Sesame oil has been used for centuries in Asian cuisine. It also has medicinal purposes, especially in Ayurvedic medicine, where it is used as a base oil for about 90% of the herbal oils. In Ayurvedic therapy, sesame oil is renowned for its ability to strengthen and detoxify the body and ensure the proper functioning of all the vital organs. It's also used in sacred and religious ceremonies. Today, sesame oil is a common component of skin and massage oils, hair care products, cosmetics, soaps, perfumes and sunscreens. Sesame oil has great moisturizing, soothing and emollient qualities.
The side effects of using sesame oil in diet may include increase in body weight, risks of colon cancer, diverticulitis, allergic reactions among the people who are hypersensitive to it, anaphylaxis, appendix infection, diarrhoea, skin rashes, hair loss, and even miscarriage.
Sesame was cultivated more than 5000 years ago as a drought-tolerant crop and it was able to grow where other crops failed. Sesame seeds were one of the first crops processed for oil. Sesame was cultivated during the Indus valley civilization and was the main oil crop of those time. It was probably exported to Mesopotamia around 2500 BC. Sesame oil is thought to have originated in the Indus Valley of North India, but later spread from there throughout Asia.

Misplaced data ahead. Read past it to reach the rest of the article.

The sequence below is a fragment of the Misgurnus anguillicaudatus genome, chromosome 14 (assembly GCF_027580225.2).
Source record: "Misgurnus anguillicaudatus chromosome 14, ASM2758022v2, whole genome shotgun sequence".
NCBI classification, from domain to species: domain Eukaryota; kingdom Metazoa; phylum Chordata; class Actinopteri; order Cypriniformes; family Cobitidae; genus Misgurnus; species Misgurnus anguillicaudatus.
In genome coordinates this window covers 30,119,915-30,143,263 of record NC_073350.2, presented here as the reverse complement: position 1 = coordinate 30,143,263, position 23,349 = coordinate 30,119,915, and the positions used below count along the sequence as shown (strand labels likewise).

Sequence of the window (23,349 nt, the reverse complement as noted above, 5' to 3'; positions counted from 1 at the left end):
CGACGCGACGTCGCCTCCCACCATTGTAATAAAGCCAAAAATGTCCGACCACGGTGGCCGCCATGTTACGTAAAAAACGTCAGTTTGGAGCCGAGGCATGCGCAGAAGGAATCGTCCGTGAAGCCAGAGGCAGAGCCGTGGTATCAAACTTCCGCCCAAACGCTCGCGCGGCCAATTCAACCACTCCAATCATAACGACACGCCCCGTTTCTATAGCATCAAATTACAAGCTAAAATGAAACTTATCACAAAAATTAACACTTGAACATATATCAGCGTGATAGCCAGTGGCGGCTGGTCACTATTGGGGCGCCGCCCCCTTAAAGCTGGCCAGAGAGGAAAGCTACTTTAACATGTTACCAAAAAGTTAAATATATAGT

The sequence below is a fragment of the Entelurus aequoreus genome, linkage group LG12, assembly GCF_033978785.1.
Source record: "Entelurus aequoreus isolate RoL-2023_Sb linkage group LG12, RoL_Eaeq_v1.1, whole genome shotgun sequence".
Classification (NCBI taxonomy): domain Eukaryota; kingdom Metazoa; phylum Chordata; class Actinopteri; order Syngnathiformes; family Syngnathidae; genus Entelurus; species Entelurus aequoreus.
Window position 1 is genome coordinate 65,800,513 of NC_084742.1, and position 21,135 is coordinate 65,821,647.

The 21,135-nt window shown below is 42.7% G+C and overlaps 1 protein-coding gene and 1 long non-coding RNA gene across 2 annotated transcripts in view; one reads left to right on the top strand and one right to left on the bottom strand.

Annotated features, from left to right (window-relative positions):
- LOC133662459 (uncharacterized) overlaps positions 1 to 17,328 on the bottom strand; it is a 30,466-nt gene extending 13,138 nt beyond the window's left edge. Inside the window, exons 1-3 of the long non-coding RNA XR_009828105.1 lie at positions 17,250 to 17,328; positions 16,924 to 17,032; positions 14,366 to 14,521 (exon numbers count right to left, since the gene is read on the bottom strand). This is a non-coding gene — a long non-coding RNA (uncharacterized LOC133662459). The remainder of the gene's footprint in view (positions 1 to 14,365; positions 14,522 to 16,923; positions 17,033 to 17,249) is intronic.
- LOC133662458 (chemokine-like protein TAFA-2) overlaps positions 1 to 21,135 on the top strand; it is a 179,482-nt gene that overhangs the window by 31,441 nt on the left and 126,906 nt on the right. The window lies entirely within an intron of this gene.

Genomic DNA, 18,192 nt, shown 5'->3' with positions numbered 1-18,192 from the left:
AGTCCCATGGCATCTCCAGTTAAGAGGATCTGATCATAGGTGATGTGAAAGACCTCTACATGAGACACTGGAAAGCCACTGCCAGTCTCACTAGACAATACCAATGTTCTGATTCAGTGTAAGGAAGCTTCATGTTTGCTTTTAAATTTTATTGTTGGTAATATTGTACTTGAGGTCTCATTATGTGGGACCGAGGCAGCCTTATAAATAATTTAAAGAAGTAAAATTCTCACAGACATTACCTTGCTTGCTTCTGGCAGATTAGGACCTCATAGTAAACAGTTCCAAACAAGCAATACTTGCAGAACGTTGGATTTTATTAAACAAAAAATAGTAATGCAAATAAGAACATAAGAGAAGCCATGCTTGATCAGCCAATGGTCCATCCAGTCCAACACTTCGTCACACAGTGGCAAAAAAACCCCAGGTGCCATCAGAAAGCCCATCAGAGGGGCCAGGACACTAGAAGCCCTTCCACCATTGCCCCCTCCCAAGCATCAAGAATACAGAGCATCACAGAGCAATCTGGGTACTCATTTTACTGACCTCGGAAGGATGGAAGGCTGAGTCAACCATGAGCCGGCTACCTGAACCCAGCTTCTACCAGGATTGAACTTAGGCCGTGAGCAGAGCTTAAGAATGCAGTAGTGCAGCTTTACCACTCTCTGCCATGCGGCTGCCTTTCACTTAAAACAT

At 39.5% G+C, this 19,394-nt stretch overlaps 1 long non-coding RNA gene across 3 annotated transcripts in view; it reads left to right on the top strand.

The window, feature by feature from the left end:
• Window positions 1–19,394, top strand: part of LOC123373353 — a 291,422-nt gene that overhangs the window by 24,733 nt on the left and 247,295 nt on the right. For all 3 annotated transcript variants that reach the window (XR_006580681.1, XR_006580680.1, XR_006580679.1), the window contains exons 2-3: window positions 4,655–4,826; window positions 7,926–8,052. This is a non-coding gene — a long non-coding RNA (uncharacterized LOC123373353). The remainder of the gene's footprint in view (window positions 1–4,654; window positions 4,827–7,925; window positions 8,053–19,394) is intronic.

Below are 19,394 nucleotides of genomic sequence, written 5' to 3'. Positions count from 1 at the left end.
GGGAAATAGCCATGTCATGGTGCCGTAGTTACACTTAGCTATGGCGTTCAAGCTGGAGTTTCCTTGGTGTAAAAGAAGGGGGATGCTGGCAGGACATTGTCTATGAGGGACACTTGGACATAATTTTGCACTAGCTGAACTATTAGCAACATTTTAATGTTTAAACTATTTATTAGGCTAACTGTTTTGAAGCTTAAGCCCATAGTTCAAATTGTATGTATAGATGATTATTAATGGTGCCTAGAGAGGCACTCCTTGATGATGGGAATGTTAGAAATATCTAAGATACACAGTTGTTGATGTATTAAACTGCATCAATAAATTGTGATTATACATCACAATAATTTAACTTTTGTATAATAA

Is your skin looking swollen and feeling dry and itchy? If yes- you may be suffering from eczema. Eczema is a skin condition characterized by these symptoms along with redness. When scratched the skin may break and develop a rash. Children are more susceptible to this condition as compared to adults. Eczema is typically a recurrent infection. Treating it with conventional medication helps subdue the symptoms but does not reduce the risk of it recurring. In cases like this, Ayurveda is often the most preferred form of treatment.
In case you have a concern or query you can always consult an expert & get answers to your questions!
The modern age is full of tensions and stress, expecting peaceful mind and healthy lifestyle is just impossible. To prevent common diseases and living a healthy life requires keen knowledge of the main organ of the body, that is the Heart. The heart is a muscular organ which works like an engine and provides fuel to run human body by pumping blood. Our heart has two chambers which separates the oxygen rich blood from oxygen poor blood and each time you breathe the valves of heart opens and closes. There are many cardiovascular diseases that are caused due to the blood vessel and heart issues like lack of flexibility, blockage, fatty plaques of the arteries or lack of strength of the parties.